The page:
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  • Oral presentation
  • Open Access

A global perspective: what the data from the WHO project Atlas-ID tells us about the type of treatment used towards persons with intellectual disability throughout the world

  • 1
BMC Psychiatry20077 (Suppl 1) :S39

https://doi.org/10.1186/1471-244X-7-S1-S39

  • Published:

Keywords

  • World Health Organization
  • Income Level
  • Middle Income Country
  • Income Country
  • Specific Context

The WHO Atlas on Country Resources for Intellectual Disabilities (Atlas-ID) has been initiated under the umbrella of the "Atlas Project" begun in 2000 by the World Health Organization (WHO). The main purpose of the WHO Atlas Project, as a part of the mission of WHO, is to offer technical support to its member countries in the development of quality health services. Within this framework, the Atlas seeks to make available to WHO Member States useful information concerning available resources, within a specific context. The aim of this project is to gather, compile and disseminate data on resources and services offered within a given field throughout the world. WHO has already published six different volumes of Atlas. An Atlas relating specifically to resources and services offered in the field of intellectual disabilities was deemed necessary to present available data in the field and to acquire an overview of the country situations towards persons with ID. After consultation with experts in the field of ID, a questionnaire and an accompanying glossary were developed. This questionnaire covers a number of topics, pertaining to presence or lack of country resources in ID. It was sent to the national respondents of the 192 Member States of WHO. The questionnaire data was analyzed according to the region the countries belong to, their population size and income level. The data was also triangulated with the available information in the specialized literature. The data collection phase, completed in early 2007, has given an indication of the global situation on the level of development of availability of resources and services in each particular WHO region as well as the type of treatment used towards persons with intellectual disability throughout the world. The lack of reliable information, especially in low and middle income countries, justifies the usefulness of the Atlas-ID as a tool to support the development of research knowledge for advocacy and policy.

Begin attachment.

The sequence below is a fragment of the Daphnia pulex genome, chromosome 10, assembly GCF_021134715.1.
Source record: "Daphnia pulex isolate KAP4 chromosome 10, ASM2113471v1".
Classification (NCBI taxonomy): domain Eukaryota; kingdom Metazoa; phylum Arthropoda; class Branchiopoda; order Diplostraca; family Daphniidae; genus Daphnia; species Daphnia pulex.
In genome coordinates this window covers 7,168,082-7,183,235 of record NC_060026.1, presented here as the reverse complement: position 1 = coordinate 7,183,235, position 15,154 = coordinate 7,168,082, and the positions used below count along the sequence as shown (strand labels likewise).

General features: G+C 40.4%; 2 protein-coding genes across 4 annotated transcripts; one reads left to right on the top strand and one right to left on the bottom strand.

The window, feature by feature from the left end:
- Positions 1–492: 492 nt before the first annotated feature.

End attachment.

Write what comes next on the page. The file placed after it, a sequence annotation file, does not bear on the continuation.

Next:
Authors’ Affiliations

(1)
Montreal PAHO/WHO Collaborating Center for Reference and Research in Mental Health – West Montreal, Lisette-Dupras and Gabrielle-Major readaptation centers, 8000 Notre-Dame, Montreal, Quebec, H8R 1H2, Canada

Copyright

© Lecomte; licensee BioMed Central Ltd. 2007

This article is published under license to BioMed Central Ltd.

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